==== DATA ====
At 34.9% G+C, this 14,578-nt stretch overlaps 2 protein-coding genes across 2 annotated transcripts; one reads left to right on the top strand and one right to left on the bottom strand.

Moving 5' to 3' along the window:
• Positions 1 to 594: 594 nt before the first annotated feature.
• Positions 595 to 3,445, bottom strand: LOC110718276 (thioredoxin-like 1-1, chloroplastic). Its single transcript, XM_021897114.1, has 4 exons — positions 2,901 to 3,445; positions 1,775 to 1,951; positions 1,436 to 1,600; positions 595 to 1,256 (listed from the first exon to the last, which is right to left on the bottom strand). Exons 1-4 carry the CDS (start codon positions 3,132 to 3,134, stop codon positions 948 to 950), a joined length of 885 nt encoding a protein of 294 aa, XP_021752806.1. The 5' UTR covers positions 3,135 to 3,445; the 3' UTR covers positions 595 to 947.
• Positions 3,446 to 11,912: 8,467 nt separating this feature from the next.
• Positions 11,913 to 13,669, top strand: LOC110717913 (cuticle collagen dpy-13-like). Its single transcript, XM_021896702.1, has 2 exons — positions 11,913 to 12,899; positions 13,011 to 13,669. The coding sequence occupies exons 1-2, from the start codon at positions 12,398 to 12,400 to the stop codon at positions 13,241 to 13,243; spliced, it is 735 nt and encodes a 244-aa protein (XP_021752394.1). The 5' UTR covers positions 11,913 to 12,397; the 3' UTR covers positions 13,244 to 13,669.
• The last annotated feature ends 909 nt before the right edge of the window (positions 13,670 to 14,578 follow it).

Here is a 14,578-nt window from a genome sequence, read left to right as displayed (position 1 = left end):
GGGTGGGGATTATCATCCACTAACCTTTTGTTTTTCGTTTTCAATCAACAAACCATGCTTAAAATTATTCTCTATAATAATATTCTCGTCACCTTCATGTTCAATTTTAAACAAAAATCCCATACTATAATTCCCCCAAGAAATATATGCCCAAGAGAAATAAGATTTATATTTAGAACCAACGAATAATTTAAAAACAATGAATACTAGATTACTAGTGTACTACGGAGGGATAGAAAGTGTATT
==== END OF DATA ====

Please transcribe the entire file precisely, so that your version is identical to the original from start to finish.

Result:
At 34.9% G+C, this 14,578-nt stretch overlaps 2 protein-coding genes across 2 annotated transcripts; one reads left to right on the top strand and one right to left on the bottom strand.

Moving 5' to 3' along the window:
• Positions 1 to 594: 594 nt before the first annotated feature.
• Positions 595 to 3,445, bottom strand: LOC110718276 (thioredoxin-like 1-1, chloroplastic). Its single transcript, XM_021897114.1, has 4 exons — positions 2,901 to 3,445; positions 1,775 to 1,951; positions 1,436 to 1,600; positions 595 to 1,256 (listed from the first exon to the last, which is right to left on the bottom strand). Exons 1-4 carry the CDS (start codon positions 3,132 to 3,134, stop codon positions 948 to 950), a joined length of 885 nt encoding a protein of 294 aa, XP_021752806.1. The 5' UTR covers positions 3,135 to 3,445; the 3' UTR covers positions 595 to 947.
• Positions 3,446 to 11,912: 8,467 nt separating this feature from the next.
• Positions 11,913 to 13,669, top strand: LOC110717913 (cuticle collagen dpy-13-like). Its single transcript, XM_021896702.1, has 2 exons — positions 11,913 to 12,899; positions 13,011 to 13,669. The coding sequence occupies exons 1-2, from the start codon at positions 12,398 to 12,400 to the stop codon at positions 13,241 to 13,243; spliced, it is 735 nt and encodes a 244-aa protein (XP_021752394.1). The 5' UTR covers positions 11,913 to 12,397; the 3' UTR covers positions 13,244 to 13,669.
• The last annotated feature ends 909 nt before the right edge of the window (positions 13,670 to 14,578 follow it).

Here is a 14,578-nt window from a genome sequence, read left to right as displayed (position 1 = left end):
GGGTGGGGATTATCATCCACTAACCTTTTGTTTTTCGTTTTCAATCAACAAACCATGCTTAAAATTATTCTCTATAATAATATTCTCGTCACCTTCATGTTCAATTTTAAACAAAAATCCCATACTATAATTCCCCCAAGAAATATATGCCCAAGAGAAATAAGATTTATATTTAGAACCAACGAATAATTTAAAAACAATGAATACTAGATTACTAGTGTACTACGGAGGGATAGAAAGTGTATT